HAL’s MD package (HALMD) is a high-precision molecular dynamics package for the large-scale simulation of simple and complex liquids. HALMD supports acceleration through CUDA-enabled graphics processors. HALMD lays emphasis on long-time numerical stability by using double-single precision arithmetic for numerically crucial parts of the MD integration step. HALMD is freely available and licensed under the GPL.
HAL’s MD package is maintained and developed by Felix Höfling and was initially written together with Peter Colberg.
A description of the implementation, performance tests, numerical stability tests and an application to the glass transition of the Kob-Andersen mixture is found in the article by Peter H. Colberg and Felix Höfling, Highly accelerated simulations of glassy dynamics using GPUs: Caveats on limited floating-point precision, Comp. Phys. Comm. 182, 1120 (2011) [arXiv:0912.3824].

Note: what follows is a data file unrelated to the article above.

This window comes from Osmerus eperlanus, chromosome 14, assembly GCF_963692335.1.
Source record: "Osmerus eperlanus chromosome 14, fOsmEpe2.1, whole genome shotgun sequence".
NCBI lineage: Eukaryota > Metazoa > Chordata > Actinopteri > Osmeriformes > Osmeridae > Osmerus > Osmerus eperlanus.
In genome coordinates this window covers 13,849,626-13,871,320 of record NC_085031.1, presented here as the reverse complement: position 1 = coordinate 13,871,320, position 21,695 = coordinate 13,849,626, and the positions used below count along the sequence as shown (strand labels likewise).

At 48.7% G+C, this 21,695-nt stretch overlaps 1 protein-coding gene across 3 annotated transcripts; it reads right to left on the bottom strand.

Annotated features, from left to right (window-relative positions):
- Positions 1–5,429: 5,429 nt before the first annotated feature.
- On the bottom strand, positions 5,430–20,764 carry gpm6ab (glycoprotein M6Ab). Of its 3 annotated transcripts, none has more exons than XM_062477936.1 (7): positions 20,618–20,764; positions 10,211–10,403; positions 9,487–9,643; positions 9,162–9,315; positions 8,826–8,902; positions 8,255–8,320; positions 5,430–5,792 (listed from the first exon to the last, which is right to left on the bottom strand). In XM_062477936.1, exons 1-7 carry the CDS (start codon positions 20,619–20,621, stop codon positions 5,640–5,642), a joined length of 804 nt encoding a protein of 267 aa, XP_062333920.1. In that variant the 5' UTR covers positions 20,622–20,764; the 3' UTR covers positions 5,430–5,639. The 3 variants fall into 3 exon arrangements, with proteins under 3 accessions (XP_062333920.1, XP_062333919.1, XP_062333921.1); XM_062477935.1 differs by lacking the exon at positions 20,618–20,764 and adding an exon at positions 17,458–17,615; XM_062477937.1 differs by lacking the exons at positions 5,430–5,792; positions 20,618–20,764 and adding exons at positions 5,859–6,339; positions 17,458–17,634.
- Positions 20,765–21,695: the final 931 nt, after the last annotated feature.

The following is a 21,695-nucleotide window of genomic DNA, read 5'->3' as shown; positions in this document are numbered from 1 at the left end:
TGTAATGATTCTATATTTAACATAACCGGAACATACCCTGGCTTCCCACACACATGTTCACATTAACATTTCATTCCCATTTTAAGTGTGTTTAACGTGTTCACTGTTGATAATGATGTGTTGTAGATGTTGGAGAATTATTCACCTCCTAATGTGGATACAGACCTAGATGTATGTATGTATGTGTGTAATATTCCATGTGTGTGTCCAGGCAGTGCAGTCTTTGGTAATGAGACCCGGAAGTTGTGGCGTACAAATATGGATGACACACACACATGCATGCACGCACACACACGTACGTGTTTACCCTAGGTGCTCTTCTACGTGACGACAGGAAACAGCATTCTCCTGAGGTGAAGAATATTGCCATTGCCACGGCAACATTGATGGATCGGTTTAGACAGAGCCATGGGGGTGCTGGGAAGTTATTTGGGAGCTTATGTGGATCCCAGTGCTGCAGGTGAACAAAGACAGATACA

The name HAL’s MD package was chosen in honour of the machine HAL at the Arnold Sommerfeld Center for Theoretical Physics of the Ludwigs-Maximilians-Universität München. HAL has been the project’s first GPGPU machine, equipped initially with two NVIDIA GeForce 8800 Ultra. HAL survived a critical air condition failure and to this day houses two NVIDIA GeForce GTX 280.
HAL’s MD package features
HAL’s MD package is designed to study
HAL’s MD package employs